I have been incessantly using the metaphor of Sisyphus in my training sessions on the economic analysis of procurement, and particularly of public procurement. Albert Camus’ philosophical essay "The Myth of Sisyphus" - to which I am indebted for this blog’s name - maintains that life is "essentially meaningless, although humans continue to try to impose order on existence and to look for answers to unanswerable questions. Camus uses the Greek legend of Sisyphus, who is condemned by the gods for eternity to repeatedly roll a boulder up a hill only to have it roll down again once he got it to the top, as a metaphor for the individual’s persistent struggle against the essential absurdity of life. According to Camus, the first step an individual must take is to accept the fact of this absurdity. If, as for Sisyphus, suicide is not a possible response, the only alternative is to rebel by rejoicing in the act of rolling the boulder up the hill. Camus further argues that with the joyful acceptance of the struggle against defeat, the individual gains definition and identity". (borrowed from Encyclopedia Britannica)
To some extent - albeit not necessarily with the same nihilistic touch - individual civil servants as well as many public organisations working in public procurement may feel the same frustration in carrying out complex tasks under an often (seemingly) meaningless world of rules. I have now shared with them almost 13 years of problems, promised lands and, ultimately, the sheer impression that things get more and more complicated.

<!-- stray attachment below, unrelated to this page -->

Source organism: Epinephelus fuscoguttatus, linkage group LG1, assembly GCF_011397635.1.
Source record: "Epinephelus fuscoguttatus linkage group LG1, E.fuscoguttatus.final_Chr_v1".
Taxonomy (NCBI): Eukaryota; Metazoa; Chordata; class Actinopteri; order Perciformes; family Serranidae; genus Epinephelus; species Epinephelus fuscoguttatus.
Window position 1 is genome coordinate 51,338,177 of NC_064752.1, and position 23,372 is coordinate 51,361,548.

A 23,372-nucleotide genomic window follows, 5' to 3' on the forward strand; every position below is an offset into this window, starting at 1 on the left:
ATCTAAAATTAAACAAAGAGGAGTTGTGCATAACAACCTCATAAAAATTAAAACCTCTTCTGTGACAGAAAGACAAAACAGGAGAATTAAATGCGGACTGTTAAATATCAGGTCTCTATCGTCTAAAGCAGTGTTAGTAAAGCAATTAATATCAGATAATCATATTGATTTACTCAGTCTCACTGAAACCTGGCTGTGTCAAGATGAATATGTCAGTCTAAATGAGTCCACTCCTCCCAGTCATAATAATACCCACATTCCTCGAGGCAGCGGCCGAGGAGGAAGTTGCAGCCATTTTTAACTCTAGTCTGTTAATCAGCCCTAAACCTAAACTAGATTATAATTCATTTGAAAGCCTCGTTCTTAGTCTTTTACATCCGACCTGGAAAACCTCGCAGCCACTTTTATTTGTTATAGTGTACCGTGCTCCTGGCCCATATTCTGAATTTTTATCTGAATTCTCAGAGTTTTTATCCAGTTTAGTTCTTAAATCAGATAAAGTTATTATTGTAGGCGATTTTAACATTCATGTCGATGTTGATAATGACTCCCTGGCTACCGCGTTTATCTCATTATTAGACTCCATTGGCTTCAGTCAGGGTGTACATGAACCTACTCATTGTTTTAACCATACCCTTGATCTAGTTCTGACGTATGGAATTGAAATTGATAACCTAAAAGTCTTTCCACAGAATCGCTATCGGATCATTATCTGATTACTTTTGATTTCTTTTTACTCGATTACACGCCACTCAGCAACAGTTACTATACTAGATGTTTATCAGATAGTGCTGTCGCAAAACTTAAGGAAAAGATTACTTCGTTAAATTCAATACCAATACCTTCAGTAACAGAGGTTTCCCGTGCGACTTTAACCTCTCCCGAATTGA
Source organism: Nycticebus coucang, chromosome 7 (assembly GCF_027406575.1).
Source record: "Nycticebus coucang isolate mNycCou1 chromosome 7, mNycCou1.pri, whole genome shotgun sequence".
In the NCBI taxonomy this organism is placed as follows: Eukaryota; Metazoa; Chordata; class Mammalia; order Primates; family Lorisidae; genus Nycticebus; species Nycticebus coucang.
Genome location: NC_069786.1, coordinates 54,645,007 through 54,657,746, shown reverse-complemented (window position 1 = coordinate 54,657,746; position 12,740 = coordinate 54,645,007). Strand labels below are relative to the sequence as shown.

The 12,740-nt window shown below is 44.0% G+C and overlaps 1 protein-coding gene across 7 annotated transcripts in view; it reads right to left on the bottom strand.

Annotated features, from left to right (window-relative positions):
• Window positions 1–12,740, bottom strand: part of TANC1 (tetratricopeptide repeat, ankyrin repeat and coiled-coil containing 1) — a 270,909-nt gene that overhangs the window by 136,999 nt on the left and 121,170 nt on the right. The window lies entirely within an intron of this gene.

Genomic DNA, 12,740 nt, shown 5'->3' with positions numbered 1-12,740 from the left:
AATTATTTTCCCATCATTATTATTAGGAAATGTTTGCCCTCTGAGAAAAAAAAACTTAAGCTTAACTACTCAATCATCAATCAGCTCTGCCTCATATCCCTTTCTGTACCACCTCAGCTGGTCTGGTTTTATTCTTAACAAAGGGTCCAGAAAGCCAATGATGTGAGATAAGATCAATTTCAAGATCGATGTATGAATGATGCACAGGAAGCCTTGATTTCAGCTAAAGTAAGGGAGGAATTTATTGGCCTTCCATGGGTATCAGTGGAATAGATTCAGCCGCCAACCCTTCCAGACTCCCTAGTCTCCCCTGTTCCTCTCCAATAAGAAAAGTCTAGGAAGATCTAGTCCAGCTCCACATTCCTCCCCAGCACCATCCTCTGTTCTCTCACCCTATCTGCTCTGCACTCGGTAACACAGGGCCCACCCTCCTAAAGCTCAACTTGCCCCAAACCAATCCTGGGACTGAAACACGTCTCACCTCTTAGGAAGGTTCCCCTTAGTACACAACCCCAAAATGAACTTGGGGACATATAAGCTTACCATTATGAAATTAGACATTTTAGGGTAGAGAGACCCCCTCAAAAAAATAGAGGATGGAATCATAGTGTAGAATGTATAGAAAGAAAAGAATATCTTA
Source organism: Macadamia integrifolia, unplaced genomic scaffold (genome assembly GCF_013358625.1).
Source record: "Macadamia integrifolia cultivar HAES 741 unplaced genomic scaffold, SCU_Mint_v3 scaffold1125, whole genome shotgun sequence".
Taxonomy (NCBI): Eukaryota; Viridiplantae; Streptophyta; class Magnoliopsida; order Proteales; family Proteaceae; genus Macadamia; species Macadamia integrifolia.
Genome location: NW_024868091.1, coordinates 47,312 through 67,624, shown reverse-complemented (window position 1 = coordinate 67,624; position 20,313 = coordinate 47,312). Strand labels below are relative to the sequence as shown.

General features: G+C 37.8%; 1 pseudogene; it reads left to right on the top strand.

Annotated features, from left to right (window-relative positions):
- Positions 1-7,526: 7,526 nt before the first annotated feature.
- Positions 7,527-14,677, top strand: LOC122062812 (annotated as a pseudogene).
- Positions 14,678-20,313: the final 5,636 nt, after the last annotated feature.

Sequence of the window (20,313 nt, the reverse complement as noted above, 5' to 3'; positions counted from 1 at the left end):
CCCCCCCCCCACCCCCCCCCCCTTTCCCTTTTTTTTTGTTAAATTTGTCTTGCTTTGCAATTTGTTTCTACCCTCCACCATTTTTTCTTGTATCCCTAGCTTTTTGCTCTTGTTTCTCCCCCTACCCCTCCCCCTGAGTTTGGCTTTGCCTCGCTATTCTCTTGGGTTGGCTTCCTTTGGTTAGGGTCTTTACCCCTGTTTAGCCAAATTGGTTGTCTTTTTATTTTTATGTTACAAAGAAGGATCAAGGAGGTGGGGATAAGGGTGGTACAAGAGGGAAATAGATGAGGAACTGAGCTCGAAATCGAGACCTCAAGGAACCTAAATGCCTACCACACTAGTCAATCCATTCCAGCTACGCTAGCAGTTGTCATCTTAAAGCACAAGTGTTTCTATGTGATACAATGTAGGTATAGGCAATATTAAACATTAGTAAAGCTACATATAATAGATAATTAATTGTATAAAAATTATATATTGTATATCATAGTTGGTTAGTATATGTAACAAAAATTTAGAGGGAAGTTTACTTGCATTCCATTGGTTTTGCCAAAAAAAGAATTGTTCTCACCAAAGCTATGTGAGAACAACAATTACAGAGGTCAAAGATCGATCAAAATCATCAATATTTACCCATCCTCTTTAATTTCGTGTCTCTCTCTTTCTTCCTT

Thanks to many colleagues around the world, I have gather a massive amount of frustrations, but also of precious experiences. My humble purpose is to start sharing at least some of them with as a large audience as possible, and, to best of my abilities, to stay away from pointless and outlandish academic discussions. It is a commitment before being a promise!